Contact

Jeremy Carmichael, PhD Director of Business Development Astex Therapeutics Ltd 436 Cambridge Science Park Milton Road, Cambridge CB4 0QA, UK Tel: +44(0)1223 226200 Fax: +44(0)1223 226201 j.carmichael@astex-therapeutics.com http://www.astex-therapeutics.com/

About Astex Therapeutics

Astex is a UK-based biotechnology company that discovers and develops novel small molecule therapeutics. Using its pioneering fragment-based drug discovery platform Pyramid(TM), Astex has built a pipeline of molecularly-targeted oncology drugs, of which three are currently being tested in clinical trials with others in discovery and pre-clinical development. In addition to its proprietary research programmes, Astex's productivity in lead discovery has been endorsed through numerous partnerships with major pharmaceutical companies, including AstraZeneca, GlaxoSmithKline, Johnson and Johnson and Novartis.

For further information on Astex please visit the Company's website at http://www.astex-therapeutics.com/

About the Wellcome Trust

The Wellcome Trust is a global charitable foundation dedicated to achieving extraordinary improvements in human and animal health. It supports the brightest minds in biomedical research and the medical humanities. The Trust's breadth of support includes public engagement, education and the application of research to improve health. It is independent of both political and commercial interests. http://www.wellcome.ac.uk/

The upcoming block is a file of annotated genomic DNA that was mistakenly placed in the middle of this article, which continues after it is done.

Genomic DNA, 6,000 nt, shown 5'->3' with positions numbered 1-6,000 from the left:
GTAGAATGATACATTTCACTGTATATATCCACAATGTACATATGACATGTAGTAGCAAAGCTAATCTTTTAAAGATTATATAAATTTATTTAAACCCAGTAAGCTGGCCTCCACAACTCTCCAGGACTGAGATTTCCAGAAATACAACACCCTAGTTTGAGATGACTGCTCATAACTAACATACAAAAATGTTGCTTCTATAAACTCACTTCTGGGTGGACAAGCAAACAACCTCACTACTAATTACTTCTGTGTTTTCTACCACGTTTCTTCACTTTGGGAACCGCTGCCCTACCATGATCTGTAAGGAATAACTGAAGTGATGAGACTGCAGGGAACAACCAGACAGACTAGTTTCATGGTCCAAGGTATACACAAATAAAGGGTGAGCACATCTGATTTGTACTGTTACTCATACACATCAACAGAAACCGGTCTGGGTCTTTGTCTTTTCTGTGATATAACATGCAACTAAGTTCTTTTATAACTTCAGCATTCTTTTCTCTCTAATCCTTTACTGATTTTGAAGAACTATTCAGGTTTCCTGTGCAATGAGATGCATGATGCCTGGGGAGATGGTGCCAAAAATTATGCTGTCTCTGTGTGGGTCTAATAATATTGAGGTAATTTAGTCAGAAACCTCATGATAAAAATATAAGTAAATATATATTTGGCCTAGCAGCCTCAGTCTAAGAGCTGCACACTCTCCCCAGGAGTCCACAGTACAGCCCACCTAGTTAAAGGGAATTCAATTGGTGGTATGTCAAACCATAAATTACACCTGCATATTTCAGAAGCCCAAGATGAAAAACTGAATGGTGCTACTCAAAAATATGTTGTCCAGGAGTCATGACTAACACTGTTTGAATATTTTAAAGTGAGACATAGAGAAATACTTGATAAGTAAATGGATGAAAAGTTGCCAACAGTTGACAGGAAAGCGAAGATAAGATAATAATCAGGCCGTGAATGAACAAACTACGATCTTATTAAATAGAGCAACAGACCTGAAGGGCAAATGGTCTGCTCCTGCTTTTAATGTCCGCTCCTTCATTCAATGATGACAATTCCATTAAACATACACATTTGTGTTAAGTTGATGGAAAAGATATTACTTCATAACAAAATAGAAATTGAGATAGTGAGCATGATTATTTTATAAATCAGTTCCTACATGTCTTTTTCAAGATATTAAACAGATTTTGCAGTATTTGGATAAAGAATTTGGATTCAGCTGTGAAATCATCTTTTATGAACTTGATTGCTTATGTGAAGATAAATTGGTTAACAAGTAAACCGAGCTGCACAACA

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Luke Timmerman 2/2/11

If Vertex Pharmaceuticals gets its way in talks with U.S. public health officials, most people over 50 could soon get blood tests to screen for hepatitis C infections at the doctor’s office. If the U.S. Centers for Disease Control and Prevention (CDC) agrees this is a good idea, it could prompt another 1 million patients who don’t realize they are infected to come out of the woodwork and start clamoring for Vertex’s new hepatitis C drug over the next few years.

The Cambridge, MA-based biotech company (NASDAQ: VRTX), which has operations in San Diego, has joined other drugmakers in supporting studies they hope will persuade the CDC to recommend routine screening for hepatitis C, Vertex CEO Matt Emmens said in a recent interview. The company is one of the sponsors of what’s called the Viral Hepatitis Action Coalition, a public-private partnership with the CDC, which is conducting studies known as BEST-C. These studies could determine how effective it is to screen patients for hepatitis C infection more widely.

These studies, which are expected to cost a total of $3.6 million, could be worth billions to Vertex if they show that screening random Baby Boomers is worthwhile.